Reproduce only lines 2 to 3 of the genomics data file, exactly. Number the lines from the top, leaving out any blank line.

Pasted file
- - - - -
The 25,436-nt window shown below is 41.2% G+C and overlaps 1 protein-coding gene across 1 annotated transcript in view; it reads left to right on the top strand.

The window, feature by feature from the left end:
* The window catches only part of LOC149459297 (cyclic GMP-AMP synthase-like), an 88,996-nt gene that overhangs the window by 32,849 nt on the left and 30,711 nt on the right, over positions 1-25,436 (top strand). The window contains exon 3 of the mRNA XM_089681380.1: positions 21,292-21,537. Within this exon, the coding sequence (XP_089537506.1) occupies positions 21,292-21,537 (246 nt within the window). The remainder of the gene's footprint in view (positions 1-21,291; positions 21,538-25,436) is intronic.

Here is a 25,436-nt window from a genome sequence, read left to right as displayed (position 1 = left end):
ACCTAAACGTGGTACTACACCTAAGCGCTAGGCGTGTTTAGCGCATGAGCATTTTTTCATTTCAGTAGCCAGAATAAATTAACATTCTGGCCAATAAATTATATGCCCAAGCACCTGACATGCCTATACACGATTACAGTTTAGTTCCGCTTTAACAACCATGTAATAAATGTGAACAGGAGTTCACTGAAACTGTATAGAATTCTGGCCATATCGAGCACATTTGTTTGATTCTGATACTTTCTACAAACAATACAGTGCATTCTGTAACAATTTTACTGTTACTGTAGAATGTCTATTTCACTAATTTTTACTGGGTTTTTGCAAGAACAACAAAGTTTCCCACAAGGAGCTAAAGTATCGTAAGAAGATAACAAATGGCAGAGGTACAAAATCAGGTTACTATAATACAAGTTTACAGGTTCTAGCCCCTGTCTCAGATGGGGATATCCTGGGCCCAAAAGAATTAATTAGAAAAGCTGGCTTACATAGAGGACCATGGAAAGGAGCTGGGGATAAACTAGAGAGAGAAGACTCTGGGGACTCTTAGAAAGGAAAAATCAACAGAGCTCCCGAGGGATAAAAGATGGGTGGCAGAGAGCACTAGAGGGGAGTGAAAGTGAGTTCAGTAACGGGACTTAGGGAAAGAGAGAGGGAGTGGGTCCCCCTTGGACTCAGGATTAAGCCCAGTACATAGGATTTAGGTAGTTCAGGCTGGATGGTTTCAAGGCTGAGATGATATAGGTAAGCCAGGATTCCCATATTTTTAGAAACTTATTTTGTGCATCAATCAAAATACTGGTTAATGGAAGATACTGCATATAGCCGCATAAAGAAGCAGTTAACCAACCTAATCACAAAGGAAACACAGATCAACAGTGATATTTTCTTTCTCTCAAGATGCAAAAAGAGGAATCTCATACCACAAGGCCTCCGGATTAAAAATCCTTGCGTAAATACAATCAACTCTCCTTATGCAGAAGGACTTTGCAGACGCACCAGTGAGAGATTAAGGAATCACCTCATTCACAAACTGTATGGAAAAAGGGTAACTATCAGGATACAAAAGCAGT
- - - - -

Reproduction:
The window, feature by feature from the left end:
* The window catches only part of LOC149459297 (cyclic GMP-AMP synthase-like), an 88,996-nt gene that overhangs the window by 32,849 nt on the left and 30,711 nt on the right, over positions 1-25,436 (top strand). The window contains exon 3 of the mRNA XM_089681380.1: positions 21,292-21,537. Within this exon, the coding sequence (XP_089537506.1) occupies positions 21,292-21,537 (246 nt within the window). The remainder of the gene's footprint in view (positions 1-21,291; positions 21,538-25,436) is intronic.